My Safety Moment – David Irwin

'My ultimate goal has always been to put myself out of work'

My Safety Moment – David Irwin

David Irwin is the senior HSE manager at Walsh Canada in Toronto. He is a Gold Seal Certified (GSC) Construction Safety Coordinator with 13 years’ experience working in the safety profession. Irwin was instrumental in Walsh Canada winning four Canada’s Safest Employers awards between 2017 and 2018. In his spare time, he enjoys golfing, camping and coaching hockey.

Q. What has been your biggest safety-related challenge so far in your career?

A. Changing the misconception that safety is a burden on production. Selling people on the return on investment of safety is an uphill climb at times; although, that challenge is getting easier as more people understand that safe production does pay off in the end. More senior managers are seeing that the safest projects are the most productive and profitable ones.

Q. How did you get into health and safety and why?

A. It was my previous experience as a trainer in the military that got me into health and safety. Teaching has always been a passion of mine, and training, formal and informal, is a big part of being a safety professional. I can’t make someone be safe; I can only make them want to be safe by educating and advising them.

Q. What do you like the most about being a safety professional?

A. Personal interactions. I love walking around a project and stopping to talk with someone about what they are doing and learning firsthand about their job. Learning about people’s work gives me the ability to create more relevant policies and better processes that will help protect them while they work. I have found that the most effective way to get people to “buy in” to safety is by making it personal.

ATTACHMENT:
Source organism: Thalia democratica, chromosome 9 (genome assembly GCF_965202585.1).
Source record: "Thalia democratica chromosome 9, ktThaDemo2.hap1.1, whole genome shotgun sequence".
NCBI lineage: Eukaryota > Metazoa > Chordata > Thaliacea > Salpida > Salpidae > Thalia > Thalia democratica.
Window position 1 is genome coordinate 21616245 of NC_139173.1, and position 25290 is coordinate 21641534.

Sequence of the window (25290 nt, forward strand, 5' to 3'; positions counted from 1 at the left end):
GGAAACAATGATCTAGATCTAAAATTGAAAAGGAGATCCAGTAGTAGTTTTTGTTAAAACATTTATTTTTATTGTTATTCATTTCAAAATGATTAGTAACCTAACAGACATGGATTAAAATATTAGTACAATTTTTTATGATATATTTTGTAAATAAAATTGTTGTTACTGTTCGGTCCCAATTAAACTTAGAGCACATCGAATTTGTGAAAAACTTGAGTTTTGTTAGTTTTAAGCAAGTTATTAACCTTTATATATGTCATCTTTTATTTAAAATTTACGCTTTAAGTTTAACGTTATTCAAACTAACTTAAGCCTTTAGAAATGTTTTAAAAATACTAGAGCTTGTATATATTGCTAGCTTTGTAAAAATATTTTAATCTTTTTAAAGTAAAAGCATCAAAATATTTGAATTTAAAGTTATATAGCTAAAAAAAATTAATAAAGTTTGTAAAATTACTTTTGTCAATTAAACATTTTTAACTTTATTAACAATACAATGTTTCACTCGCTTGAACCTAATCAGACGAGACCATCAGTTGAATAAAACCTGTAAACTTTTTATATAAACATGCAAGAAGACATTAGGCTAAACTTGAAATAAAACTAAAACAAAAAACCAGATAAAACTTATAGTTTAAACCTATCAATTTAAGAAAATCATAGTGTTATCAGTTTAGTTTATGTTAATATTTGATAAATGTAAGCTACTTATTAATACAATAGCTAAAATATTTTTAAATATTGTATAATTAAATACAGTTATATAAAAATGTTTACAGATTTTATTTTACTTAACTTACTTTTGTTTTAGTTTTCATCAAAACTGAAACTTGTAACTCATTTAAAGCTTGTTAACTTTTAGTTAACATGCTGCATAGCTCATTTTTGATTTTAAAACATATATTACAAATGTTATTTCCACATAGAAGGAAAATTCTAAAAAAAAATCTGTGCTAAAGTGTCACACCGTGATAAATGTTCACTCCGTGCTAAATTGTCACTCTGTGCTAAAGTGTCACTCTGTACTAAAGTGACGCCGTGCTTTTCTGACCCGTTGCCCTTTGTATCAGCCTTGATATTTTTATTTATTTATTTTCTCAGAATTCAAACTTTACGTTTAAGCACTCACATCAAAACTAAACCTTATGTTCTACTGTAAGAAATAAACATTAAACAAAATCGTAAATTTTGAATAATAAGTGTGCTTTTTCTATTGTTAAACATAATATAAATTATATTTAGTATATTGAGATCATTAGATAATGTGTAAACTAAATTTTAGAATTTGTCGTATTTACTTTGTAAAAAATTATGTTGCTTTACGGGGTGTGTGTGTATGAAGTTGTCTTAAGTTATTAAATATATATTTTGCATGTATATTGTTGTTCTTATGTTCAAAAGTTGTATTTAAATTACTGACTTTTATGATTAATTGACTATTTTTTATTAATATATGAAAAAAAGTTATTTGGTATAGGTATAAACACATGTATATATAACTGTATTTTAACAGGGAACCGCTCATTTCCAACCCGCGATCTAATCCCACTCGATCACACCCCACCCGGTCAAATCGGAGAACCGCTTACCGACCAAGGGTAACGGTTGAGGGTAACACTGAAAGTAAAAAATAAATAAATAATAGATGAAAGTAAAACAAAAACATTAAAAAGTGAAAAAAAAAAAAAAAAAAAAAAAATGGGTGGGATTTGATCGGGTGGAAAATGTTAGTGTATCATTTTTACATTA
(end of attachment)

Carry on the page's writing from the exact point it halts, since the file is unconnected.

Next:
Q. What do you hope to have ultimately  achieved in your  safety career? 

A. It is a career-limiting belief, but my ultimate goal has always been to put myself out of work. I would honestly love to see the day when safety is such an integral part of every business that professionals like myself are no longer needed. I don’t see that happening any time soon, but it is the attitude I bring to work every day.

Q. What motivates you to do your best at work every day?

A. Quite simply, no one getting hurt. The Walsh motto is “Actively Caring — No One Gets Hurt” and that’s my motivation. I have seen too many lives affected by being hurt at work when they all could have been prevented. I try my best every day to make work safer so when my kids enter the working world, they are better protected.

Q. What is the biggest change you have seen in the profession over the course of your career?

A. Perceptions. When I started it was “Oh no, the safety guy is here.” My approach is that of “safety coach” rather than “safety cop,” which makes people want to do it over having to do it. I find that safety promotion and education from agencies, industry associations, private companies and organizations like the League of Champions has helped to change that perception and now people actively seek my input.

Q. How do you promote safety outside of work? 

A. As a volunteer member of the occupational health and safety management program advisory committee at Lambton College in Toronto, I am using my experience and knowledge to better prepare the safety professionals of tomorrow. Also, as a father of three young kids and a youth hockey coach, I try my best to make safety a habit  for kids from a young age.

This Q&A originally appeared in the October/November 2019 issue of COS.